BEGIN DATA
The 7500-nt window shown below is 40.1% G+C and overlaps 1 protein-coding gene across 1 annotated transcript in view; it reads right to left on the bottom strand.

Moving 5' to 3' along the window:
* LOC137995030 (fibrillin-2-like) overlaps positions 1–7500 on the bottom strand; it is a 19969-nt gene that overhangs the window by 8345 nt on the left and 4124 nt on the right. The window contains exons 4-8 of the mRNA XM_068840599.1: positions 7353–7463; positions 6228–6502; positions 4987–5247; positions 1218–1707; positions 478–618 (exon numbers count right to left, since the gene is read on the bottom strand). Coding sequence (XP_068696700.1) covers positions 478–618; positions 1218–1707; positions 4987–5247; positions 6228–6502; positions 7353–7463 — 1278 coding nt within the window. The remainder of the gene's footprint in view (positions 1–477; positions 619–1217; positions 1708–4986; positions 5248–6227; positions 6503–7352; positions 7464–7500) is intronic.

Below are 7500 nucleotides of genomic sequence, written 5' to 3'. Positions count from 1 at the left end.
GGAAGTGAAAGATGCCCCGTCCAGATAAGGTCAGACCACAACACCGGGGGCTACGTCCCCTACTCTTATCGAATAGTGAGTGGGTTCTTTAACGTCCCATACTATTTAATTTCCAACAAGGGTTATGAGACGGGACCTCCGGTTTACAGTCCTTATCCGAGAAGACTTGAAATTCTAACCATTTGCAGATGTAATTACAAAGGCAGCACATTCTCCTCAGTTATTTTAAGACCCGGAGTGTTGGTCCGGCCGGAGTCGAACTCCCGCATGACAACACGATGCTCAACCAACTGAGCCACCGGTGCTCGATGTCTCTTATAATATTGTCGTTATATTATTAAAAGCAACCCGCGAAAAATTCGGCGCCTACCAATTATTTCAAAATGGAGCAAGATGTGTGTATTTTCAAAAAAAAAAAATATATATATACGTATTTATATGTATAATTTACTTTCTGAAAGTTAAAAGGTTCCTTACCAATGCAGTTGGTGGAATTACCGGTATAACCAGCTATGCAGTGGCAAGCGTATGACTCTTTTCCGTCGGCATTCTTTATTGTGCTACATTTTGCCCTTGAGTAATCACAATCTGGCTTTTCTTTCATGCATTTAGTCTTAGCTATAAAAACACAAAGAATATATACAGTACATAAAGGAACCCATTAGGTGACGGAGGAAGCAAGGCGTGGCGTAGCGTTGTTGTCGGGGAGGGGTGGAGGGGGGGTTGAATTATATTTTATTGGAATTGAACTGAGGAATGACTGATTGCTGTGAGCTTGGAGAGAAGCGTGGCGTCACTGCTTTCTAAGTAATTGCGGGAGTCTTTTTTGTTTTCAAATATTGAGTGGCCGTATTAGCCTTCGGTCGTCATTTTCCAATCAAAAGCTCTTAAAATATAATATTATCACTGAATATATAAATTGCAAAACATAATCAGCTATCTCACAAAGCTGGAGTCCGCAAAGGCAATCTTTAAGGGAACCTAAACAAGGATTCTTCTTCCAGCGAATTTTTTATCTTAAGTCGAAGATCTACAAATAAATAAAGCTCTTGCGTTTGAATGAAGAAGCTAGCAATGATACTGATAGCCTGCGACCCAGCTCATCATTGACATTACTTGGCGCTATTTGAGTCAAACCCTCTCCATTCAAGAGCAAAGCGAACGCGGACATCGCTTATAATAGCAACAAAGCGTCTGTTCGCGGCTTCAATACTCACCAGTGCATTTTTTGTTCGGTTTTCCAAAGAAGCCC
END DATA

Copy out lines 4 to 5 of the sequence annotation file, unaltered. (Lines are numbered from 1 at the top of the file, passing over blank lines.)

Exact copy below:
Below are 7500 nucleotides of genomic sequence, written 5' to 3'. Positions count from 1 at the left end.
GGAAGTGAAAGATGCCCCGTCCAGATAAGGTCAGACCACAACACCGGGGGCTACGTCCCCTACTCTTATCGAATAGTGAGTGGGTTCTTTAACGTCCCATACTATTTAATTTCCAACAAGGGTTATGAGACGGGACCTCCGGTTTACAGTCCTTATCCGAGAAGACTTGAAATTCTAACCATTTGCAGATGTAATTACAAAGGCAGCACATTCTCCTCAGTTATTTTAAGACCCGGAGTGTTGGTCCGGCCGGAGTCGAACTCCCGCATGACAACACGATGCTCAACCAACTGAGCCACCGGTGCTCGATGTCTCTTATAATATTGTCGTTATATTATTAAAAGCAACCCGCGAAAAATTCGGCGCCTACCAATTATTTCAAAATGGAGCAAGATGTGTGTATTTTCAAAAAAAAAAAATATATATATACGTATTTATATGTATAATTTACTTTCTGAAAGTTAAAAGGTTCCTTACCAATGCAGTTGGTGGAATTACCGGTATAACCAGCTATGCAGTGGCAAGCGTATGACTCTTTTCCGTCGGCATTCTTTATTGTGCTACATTTTGCCCTTGAGTAATCACAATCTGGCTTTTCTTTCATGCATTTAGTCTTAGCTATAAAAACACAAAGAATATATACAGTACATAAAGGAACCCATTAGGTGACGGAGGAAGCAAGGCGTGGCGTAGCGTTGTTGTCGGGGAGGGGTGGAGGGGGGGTTGAATTATATTTTATTGGAATTGAACTGAGGAATGACTGATTGCTGTGAGCTTGGAGAGAAGCGTGGCGTCACTGCTTTCTAAGTAATTGCGGGAGTCTTTTTTGTTTTCAAATATTGAGTGGCCGTATTAGCCTTCGGTCGTCATTTTCCAATCAAAAGCTCTTAAAATATAATATTATCACTGAATATATAAATTGCAAAACATAATCAGCTATCTCACAAAGCTGGAGTCCGCAAAGGCAATCTTTAAGGGAACCTAAACAAGGATTCTTCTTCCAGCGAATTTTTTATCTTAAGTCGAAGATCTACAAATAAATAAAGCTCTTGCGTTTGAATGAAGAAGCTAGCAATGATACTGATAGCCTGCGACCCAGCTCATCATTGACATTACTTGGCGCTATTTGAGTCAAACCCTCTCCATTCAAGAGCAAAGCGAACGCGGACATCGCTTATAATAGCAACAAAGCGTCTGTTCGCGGCTTCAATACTCACCAGTGCATTTTTTGTTCGGTTTTCCAAAGAAGCCC